It’s that time of year again. Children are going back to school, the seasons are beginning to change and there is a cold wind starting to blow. These are sure signs of the impending cold and flu season. We at NeedyMeds wanted to give our readers some helpful tips to keep themselves and their children healthy, along with resources available for those in need.

  1. The Center of Disease Control (CDC) recommends everyone over the age of 6 months to get a

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In 2012, President Obama declared September National Childhood Cancer Awareness Month.  Social media has taken to many users posting pictures of comic book heroes in an effort to spread awareness of childhood cancer throughout the month. For many, September is a time to honor and remember families affected by these rare diseases and raise support to find treatments and cures.  Every year, 15,780 children under 21 years old are diagnosed with cancer in the US. It is estimated that 25% of them will not survive.  NeedyMeds has information on programs that offer various kinds of assistance for children, their families, and survivors whose lives have been touched by cancer.

NeedyMeds’ Diagnosis-Based Assistance area of the site has information on over 100 national and local programs supporting patients with Childhood Cancer.  These programs offer anything from financial assistance for medical expenses or living expenses for those unable to work

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You may be thinking since it’s already mid-summer it’s too late to search for a camp. Not true! Many of the Camps and Retreats we have listed run at various times throughout the year or are even year-round. More importantly, the Camps and Retreats we list are solely dedicated to serve adults and children with specific medical conditions or diagnoses as well as non-medical challenges such as social, emotional, psychological or educational issues.  It can be very upsetting when an individual cannot participate along with their peers due to a medical condition. Luckily, NeedyMeds has stepped in to make sure that is not the case by offering a helpful list of camps and retreats specifically designed for people with certain diagnoses.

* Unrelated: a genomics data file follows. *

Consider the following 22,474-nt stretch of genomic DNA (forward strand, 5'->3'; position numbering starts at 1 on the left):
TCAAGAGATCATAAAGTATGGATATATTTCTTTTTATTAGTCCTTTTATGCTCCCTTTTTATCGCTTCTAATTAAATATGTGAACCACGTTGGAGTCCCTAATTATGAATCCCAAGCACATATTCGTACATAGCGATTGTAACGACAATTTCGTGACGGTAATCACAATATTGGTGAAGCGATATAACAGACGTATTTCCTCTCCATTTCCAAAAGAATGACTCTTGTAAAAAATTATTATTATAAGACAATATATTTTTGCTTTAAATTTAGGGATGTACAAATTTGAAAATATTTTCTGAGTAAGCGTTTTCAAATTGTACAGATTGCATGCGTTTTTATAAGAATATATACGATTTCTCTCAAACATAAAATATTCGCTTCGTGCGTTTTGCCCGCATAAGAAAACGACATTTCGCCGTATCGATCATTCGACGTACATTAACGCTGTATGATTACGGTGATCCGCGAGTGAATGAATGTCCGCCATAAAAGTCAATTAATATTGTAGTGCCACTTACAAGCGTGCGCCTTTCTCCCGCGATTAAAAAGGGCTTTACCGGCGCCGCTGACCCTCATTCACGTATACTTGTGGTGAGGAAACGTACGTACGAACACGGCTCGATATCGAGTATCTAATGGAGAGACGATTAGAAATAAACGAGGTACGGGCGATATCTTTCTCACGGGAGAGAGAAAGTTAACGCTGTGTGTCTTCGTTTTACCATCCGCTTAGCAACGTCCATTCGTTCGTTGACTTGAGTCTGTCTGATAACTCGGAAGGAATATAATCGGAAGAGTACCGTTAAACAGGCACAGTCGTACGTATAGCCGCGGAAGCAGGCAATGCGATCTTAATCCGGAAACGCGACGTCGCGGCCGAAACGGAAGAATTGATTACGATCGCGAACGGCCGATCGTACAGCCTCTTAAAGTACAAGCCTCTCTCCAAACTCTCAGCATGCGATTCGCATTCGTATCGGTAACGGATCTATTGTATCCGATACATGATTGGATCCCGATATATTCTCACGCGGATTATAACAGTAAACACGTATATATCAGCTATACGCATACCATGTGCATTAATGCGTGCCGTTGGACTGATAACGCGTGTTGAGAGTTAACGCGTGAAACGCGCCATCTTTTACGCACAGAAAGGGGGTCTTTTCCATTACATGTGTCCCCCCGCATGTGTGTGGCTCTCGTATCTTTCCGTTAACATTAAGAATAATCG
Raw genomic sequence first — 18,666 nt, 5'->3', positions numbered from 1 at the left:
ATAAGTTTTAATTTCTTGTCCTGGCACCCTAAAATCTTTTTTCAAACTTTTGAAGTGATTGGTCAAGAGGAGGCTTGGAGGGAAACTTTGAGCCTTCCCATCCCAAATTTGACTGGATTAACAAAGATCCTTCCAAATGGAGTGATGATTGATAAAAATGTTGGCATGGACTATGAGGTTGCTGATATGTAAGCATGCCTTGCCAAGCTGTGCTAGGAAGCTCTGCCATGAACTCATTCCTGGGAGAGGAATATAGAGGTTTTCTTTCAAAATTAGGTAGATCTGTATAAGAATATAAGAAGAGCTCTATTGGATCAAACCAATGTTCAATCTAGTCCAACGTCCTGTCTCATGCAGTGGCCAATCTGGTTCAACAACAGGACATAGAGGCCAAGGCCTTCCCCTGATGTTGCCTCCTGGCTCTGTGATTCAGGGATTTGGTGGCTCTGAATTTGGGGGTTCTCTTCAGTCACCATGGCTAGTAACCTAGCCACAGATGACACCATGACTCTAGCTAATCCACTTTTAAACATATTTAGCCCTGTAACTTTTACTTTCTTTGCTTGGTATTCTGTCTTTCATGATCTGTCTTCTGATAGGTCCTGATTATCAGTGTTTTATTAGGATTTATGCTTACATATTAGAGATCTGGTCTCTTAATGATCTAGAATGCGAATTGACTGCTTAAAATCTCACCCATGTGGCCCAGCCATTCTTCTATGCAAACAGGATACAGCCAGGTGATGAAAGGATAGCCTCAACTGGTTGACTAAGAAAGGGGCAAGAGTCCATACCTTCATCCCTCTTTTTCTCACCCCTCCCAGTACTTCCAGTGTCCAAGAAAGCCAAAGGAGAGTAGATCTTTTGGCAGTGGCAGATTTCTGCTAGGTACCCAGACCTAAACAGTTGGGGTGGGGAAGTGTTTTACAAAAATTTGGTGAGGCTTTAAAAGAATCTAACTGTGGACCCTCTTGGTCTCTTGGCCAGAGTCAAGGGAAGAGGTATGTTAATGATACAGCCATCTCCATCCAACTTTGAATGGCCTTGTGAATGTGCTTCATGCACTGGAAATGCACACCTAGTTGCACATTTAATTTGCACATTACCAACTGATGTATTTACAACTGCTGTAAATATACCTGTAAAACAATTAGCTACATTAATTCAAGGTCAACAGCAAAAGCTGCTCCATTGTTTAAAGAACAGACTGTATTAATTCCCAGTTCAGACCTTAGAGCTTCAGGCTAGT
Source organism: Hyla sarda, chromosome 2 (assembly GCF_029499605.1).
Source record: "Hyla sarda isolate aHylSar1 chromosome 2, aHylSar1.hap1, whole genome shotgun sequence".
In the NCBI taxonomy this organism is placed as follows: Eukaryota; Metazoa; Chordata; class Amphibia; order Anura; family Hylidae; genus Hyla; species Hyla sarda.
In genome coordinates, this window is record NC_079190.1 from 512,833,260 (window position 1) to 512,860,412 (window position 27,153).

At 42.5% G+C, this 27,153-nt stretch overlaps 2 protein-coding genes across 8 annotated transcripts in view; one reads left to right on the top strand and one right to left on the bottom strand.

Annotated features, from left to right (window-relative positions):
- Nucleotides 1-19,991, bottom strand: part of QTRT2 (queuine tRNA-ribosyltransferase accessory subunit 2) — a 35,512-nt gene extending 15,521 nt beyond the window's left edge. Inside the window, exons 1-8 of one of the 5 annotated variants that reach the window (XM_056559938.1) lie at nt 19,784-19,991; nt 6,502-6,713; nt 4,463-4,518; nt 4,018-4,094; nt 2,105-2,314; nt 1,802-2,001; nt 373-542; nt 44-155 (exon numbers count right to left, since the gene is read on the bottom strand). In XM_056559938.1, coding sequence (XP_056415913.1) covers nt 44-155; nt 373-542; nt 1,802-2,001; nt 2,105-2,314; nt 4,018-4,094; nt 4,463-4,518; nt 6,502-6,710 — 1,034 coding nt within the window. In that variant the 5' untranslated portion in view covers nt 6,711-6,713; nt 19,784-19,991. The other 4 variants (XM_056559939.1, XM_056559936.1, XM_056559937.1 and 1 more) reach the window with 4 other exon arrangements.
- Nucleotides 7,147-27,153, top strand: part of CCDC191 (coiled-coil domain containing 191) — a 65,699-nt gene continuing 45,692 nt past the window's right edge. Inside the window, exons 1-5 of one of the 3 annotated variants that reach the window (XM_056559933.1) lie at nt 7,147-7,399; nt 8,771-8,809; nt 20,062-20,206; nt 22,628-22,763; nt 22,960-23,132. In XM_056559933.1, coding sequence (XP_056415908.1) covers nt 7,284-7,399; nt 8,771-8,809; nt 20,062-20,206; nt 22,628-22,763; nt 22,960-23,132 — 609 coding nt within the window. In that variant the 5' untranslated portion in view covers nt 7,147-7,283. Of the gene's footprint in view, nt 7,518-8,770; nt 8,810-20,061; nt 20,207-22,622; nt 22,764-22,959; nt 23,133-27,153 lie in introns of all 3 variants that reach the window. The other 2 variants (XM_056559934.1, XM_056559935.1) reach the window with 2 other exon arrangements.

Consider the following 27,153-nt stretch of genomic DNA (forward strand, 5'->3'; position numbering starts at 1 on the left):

Who Do They Serve?

Every camp listed on the NeedyMeds site is different – serving different people based on their medical condition. In general the camps are designed for children and young adults with a specific diagnosis. There are also many camps available for children whose parents have a specific diagnosis, and a number of camps that are designed not just for children but for siblings or the entire

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In recognition of National Autism Awareness Month, we at NeedyMeds want to share the information and resources available for those in need and spread acceptance of those on the autism spectrum. In a previous blog post, we outlined what is known and the information available for those with a family member who has autism. With approximately 1% of the world’s population falling somewhere on the autism spectrum, it is not only important to be aware of the resources and to know the information, we must know how to be accepting and understanding of those with special needs.

NeedyMeds has information on several resources available to children with autism and their families designed togive them access to the same activities and opportunities as other people.  There are camps and retreats for those with autism  and Asperger